May 28, 2018
Due to ministry, rarely have I had an opportunity to view the Kentucky Derby Run For The Roses, aka “The most exciting two minutes in sports.” One might quibble over one or the other heavyweight boxing match by comparison. In any case, I don’t like watching horses or cars race. Secretariat (Big Red), the huge 1,155-pound chestnut, whose powerful muscles enabled him to sprint for the full length of a race, was the exception for me and numerous other indifferent folks. Big Red’s spirit and exploits hung over the fabled racetrack, in spite of the stimulating win by Justify.
Official bugler Steve Buttleman sounded the clarion call to the 144th running of the Kentucky Derby. Defying the all-time record downpour that drenched the track, everyone and everything else, over 153,000 paying customers (averaging $75.00 a head) thrilled to – many joining in – the University of Louisville Choir’s rendering of My Old Kentucky Home. As the historic music rang throughout Churchill Downs, the roots of my hair tingled. It was then that, observing their happy faces, I realized that, for perhaps most of the folks there, this was their piece of paradise.
One could counter that, surely, those people have other cherished pieces of an earthly paradise in their lives. That is perfectly reasonable and desirable. Indeed, truly blessed, fortunate – whatever you want to call them – are those whose prime piece of paradise is their family. Yes, it can be affirmed that the happiest people in the world are those whose piece of earthly paradise is their soul mate and children.
With wanderlust almost a part of their DNA, being a jetsetter regionally and globally has always been a piece of paradise for many who have no great interest in settling down in a conventional way of life. With more affordable supersonic airliners just a few years away, jetsetters will take delight in having breakfast in Asia, lunch in Europe and dinner in the U.S.A., whether aloft or on the ground.
Plugged into a world of electronic devices such as tablets, e-readers, MP3 players and smartphones that provide apps to open up a world of information, music, movies and other entertainment, Millennials lead the charge into today’s electronic version of what they perceive as their piece of paradise.
However, they must be constrained to look deep into their own reaction to and connection to electronic devices that, at best, may deter them from meaningful communication with their family and friends. At worst, those devices become vices that draw users away from practical realities and entice them to harsh addictions.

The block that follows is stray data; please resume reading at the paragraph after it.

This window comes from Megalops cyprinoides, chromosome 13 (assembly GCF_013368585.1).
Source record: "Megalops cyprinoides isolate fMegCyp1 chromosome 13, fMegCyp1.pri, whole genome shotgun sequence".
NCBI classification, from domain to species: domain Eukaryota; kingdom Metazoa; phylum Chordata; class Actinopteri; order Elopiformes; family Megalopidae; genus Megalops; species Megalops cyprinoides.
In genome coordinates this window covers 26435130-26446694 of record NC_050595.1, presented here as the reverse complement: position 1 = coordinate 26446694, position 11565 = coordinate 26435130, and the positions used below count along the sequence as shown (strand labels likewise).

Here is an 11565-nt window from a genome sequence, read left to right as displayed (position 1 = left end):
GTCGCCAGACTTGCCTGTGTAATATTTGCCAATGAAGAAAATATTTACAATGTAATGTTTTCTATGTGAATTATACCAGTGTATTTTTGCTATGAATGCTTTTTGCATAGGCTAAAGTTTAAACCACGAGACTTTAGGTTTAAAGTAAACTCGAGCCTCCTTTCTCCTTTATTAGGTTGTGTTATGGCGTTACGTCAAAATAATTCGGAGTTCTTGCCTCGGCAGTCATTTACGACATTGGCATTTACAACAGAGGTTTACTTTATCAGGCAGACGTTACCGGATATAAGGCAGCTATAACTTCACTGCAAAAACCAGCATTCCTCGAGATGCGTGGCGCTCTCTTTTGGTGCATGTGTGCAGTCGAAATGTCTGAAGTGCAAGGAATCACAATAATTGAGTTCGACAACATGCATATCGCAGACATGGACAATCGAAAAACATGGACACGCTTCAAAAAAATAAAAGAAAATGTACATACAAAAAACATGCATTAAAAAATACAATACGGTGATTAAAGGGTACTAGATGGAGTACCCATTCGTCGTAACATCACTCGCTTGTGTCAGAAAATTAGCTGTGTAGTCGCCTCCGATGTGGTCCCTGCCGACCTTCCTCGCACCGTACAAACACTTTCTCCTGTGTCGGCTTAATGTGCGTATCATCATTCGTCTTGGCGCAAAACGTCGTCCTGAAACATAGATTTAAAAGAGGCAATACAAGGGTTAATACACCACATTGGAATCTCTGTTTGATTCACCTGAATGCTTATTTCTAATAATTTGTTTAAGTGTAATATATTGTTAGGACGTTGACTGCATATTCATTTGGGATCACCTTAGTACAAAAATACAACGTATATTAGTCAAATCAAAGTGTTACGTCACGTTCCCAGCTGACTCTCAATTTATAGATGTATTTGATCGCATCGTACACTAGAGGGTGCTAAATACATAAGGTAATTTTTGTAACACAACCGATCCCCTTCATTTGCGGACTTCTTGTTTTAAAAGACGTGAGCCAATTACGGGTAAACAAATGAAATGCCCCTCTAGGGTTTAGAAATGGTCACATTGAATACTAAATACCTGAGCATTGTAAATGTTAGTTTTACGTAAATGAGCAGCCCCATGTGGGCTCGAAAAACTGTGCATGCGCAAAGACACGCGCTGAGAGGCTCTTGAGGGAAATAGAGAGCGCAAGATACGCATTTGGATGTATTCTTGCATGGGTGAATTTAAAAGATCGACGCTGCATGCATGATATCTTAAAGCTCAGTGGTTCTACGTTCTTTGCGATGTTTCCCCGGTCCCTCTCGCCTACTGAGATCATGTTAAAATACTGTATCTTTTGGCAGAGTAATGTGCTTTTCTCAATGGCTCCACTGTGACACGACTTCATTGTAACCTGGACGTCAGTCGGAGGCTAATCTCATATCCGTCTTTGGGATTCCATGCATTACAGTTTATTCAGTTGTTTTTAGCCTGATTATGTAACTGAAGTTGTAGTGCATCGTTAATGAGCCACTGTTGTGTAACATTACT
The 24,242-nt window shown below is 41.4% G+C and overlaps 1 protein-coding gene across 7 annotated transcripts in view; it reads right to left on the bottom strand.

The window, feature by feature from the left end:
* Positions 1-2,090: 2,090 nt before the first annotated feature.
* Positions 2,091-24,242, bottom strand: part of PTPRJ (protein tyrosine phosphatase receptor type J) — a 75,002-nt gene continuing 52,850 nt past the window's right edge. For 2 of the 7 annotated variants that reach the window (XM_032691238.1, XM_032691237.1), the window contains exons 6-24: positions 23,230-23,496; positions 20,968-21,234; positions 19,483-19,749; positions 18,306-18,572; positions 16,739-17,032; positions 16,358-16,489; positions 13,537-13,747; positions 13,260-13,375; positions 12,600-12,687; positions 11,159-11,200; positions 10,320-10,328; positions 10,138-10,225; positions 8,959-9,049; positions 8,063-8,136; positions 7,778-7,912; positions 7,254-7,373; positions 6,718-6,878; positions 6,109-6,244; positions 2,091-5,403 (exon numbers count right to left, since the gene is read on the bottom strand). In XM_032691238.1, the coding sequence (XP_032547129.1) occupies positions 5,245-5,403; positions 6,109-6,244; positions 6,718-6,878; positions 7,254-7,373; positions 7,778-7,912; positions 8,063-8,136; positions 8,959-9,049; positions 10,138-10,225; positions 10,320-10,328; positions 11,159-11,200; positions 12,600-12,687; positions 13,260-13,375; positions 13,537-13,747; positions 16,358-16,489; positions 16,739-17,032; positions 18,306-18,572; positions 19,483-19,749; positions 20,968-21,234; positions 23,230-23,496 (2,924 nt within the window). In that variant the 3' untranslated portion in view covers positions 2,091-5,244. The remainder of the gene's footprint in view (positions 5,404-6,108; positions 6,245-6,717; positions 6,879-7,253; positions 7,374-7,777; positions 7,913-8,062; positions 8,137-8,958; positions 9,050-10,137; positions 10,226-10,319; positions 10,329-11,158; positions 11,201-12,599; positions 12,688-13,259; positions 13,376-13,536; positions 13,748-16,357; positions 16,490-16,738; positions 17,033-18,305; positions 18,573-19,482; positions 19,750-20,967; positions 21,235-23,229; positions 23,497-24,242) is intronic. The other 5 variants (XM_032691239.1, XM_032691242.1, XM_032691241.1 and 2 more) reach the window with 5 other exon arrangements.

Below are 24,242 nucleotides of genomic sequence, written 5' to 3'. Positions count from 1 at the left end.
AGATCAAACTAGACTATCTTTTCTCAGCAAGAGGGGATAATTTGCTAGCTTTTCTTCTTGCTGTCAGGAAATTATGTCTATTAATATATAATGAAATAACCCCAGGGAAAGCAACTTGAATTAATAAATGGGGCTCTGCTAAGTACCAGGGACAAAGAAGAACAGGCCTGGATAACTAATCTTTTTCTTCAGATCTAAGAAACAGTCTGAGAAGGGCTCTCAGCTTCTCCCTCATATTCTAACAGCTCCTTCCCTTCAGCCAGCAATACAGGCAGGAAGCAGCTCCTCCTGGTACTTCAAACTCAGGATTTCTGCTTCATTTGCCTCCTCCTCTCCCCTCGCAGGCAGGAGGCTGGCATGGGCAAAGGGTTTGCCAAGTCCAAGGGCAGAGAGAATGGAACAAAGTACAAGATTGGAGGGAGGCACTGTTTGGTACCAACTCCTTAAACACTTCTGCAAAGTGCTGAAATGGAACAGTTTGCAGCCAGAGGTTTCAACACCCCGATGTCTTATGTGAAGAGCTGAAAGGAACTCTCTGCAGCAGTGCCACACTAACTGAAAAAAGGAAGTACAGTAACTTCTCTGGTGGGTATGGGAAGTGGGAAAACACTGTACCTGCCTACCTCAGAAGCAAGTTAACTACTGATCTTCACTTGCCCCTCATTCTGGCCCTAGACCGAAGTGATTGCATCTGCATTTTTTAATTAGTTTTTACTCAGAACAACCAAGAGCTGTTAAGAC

Although entertainment is an integral part of our lives, we must shun addiction to almost nonstop entertainment on a cell phone, computer, TV, at the cinema, at a sports stadium, at a racetrack, being a nightclubber always out to play on the town or regional circuit, or anything that stifles the pursuit of transcendent values in life.
Notwithstanding, this is their piece of paradise for many a wayfarer down here.
Considered classier for the most part than nightclubbing, being a socialite in a Who’s Who world, bathing in the reflected light of celebrities, superstars in sports, business moguls, the megarich or the cream of any so-styled significant profession is the lifelong fascination and dogged pursuit of too many people to count. The Upper Crust, of course, is a bunch of crumbs held together with their own dough.
Hail the greatest Celebrity and Megastar of all time, the apprentice carpenter who had no formal schooling, yet knew more than the top geniuses of all time! Even though he was born in a borrowed cattle cave and was buried in a borrowed cave hewn out of the rock, his life and supernatural exploits split the reckoning of time into whatever happened before him and whatever happened after him.
Spliced somewhere in all this is the perennial pursuit of the American Dream, to which we can add the Asian, European, African Dream, etc., a piece of paradise. In this, our earthly pursuit of a piece of paradise, we have to align our civil identity and property ownership to Philippians 3:20, “Our citizenship is in heaven.”
A true piece of paradise, the killer smile of a big baby girl in 2006 as I applied ashes to her forehead on Ash Wednesday at Saint Augustine Church in New Orleans was one of the indelible highlights of my life. Perforce, I had to smile in return.
While driving back to my parish in Prairie View, Texas in 1983 with most of the Sedillo family, we stopped briefly just beyond Houston to buy some snowballs. Slumping in the rear of the station wagon, Anthony slurped his large snowball and asked, “Mama, are we in heaven?” Yes, a piece of paradise can be a moment frozen in time under widely varying circumstances tailor-made for individuals. And it is real!
Rev. Jerome LeDoux, SVD
“God is love, and all who abide in love abide in God and God in them.” (1 John 4:16)